Image of FIG. 6.
FIG. 6.

Visualizing the thermal impact of transurethral ultrasound prostate therapy on the pelvic bone for the worst-case patients ([(a) and (c)] with a small ECD and [(b) and (d)] with a large ECD) assuming a cortical bone thermal conductivity of . (a) and (b) show the heating for TTFC, and (c) and (d) show the heating for SAFC with 9.7 MHz. The dotted lines show the region of the pelvic bone which neighbors the prostate. While the patients with a small ECD have limited heating even with the TTFC, the SAFC approach can reduce the thermal dose to within safety limits for all patients.

Image of FIG. 7.
FIG. 7.

Visualizing the thermal impact of transurethral ultrasound prostate therapy on the NVB for a patient with a small ECD. (a) The thermal dose absorbed along the right NVB with the prostate treatment accuracy achieved using no treatment margins. (b) By defining a 2 mm treatment margin, the thermal dose in the NVB is greatly reduced with only a small section reaching 120 EM43. (c) A 4 mm treatment margin completely spares the NVB from thermal damage, with greater loss in treatment accuracy.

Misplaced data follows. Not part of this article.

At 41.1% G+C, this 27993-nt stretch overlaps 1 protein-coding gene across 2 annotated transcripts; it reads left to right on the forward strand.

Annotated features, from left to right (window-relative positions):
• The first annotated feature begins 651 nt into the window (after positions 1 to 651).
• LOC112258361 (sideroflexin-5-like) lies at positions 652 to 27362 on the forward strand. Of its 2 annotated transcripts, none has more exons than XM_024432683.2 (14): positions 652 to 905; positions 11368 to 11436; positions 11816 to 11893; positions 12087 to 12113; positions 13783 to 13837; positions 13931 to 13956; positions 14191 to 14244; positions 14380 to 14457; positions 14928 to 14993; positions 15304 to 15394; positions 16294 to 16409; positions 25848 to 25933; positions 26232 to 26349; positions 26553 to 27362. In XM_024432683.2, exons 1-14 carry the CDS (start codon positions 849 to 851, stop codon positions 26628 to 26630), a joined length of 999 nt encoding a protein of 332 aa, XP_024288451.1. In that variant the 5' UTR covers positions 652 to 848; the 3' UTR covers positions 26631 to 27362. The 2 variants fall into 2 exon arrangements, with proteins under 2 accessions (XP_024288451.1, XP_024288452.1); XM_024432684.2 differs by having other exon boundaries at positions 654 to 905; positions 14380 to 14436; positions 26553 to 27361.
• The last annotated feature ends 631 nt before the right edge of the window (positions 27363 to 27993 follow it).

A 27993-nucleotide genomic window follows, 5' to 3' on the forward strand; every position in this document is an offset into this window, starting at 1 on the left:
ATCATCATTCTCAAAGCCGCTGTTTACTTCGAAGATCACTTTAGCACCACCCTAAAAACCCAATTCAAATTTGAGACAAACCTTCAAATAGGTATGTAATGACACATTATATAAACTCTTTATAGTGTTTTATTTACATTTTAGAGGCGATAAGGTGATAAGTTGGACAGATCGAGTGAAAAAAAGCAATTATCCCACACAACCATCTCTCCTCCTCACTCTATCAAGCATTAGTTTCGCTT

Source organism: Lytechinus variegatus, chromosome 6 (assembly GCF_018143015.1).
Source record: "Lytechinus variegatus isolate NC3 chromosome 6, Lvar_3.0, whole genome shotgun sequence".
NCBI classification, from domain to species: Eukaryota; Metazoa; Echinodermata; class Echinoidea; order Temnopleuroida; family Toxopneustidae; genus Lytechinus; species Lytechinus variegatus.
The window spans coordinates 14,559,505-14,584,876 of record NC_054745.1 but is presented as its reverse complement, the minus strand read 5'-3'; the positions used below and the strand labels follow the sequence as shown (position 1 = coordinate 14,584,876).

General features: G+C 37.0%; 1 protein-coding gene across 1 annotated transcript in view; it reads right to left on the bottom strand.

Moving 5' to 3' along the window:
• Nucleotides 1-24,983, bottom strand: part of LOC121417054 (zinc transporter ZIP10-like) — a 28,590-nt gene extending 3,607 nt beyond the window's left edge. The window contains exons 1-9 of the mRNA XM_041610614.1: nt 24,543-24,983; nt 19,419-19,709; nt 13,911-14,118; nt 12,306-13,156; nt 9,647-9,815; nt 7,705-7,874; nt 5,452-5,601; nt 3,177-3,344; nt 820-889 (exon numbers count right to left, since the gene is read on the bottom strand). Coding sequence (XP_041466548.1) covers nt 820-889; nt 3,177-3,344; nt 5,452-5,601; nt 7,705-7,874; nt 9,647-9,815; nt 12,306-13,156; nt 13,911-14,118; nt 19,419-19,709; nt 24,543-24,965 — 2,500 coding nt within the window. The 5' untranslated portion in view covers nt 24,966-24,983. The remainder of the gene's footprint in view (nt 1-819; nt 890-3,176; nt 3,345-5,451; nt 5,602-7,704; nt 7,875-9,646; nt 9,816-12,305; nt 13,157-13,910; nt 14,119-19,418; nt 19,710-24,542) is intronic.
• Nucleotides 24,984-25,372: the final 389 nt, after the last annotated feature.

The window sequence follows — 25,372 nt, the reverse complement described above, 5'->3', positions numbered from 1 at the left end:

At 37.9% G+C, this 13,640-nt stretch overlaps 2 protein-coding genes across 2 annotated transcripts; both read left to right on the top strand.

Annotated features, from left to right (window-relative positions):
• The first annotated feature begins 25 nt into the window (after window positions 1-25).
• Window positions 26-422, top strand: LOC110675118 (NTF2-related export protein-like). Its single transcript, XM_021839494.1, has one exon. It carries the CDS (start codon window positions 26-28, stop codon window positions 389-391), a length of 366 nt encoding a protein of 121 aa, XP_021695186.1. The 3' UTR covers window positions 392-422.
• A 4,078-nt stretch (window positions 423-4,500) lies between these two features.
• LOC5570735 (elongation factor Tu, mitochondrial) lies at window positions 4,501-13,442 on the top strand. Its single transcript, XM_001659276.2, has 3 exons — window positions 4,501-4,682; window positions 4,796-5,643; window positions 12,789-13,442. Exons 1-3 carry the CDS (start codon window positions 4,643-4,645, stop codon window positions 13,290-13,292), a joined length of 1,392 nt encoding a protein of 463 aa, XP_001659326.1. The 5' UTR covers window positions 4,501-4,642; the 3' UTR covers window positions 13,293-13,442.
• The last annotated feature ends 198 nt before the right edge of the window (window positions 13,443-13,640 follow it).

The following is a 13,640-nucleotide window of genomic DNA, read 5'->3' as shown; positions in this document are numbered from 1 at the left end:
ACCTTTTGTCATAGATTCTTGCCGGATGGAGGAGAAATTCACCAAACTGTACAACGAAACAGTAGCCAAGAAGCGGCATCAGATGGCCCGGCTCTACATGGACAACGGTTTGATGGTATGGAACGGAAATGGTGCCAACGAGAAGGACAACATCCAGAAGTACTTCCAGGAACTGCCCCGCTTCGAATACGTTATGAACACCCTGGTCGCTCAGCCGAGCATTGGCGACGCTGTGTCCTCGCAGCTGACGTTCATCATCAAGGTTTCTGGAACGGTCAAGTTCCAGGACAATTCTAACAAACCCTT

Image of FIG. 8.
FIG. 8.

Heating lateral to the ultrasound transducer during transurethral ultrasound prostate therapy. Each data point represents one patient and there is no distinction between those with a small or large ECD. The regions of reversible and irreversible damage as well as 240 EM43 are shown for reference. The results of using two urethral cooling temperatures are shown with offset points. (a) The maximum thermal dose reached outside the prostate base as a function of the distance from the last ultrasound transducer. (b) A similar graph for tissues outside the prostate apex. The extent of thermal damage is 1 mm greater at the prostate base, near the internal urinary sphincter. Reducing the urethral cooling temperature from 37 to reduces the extent of thermal damage by 1 mm.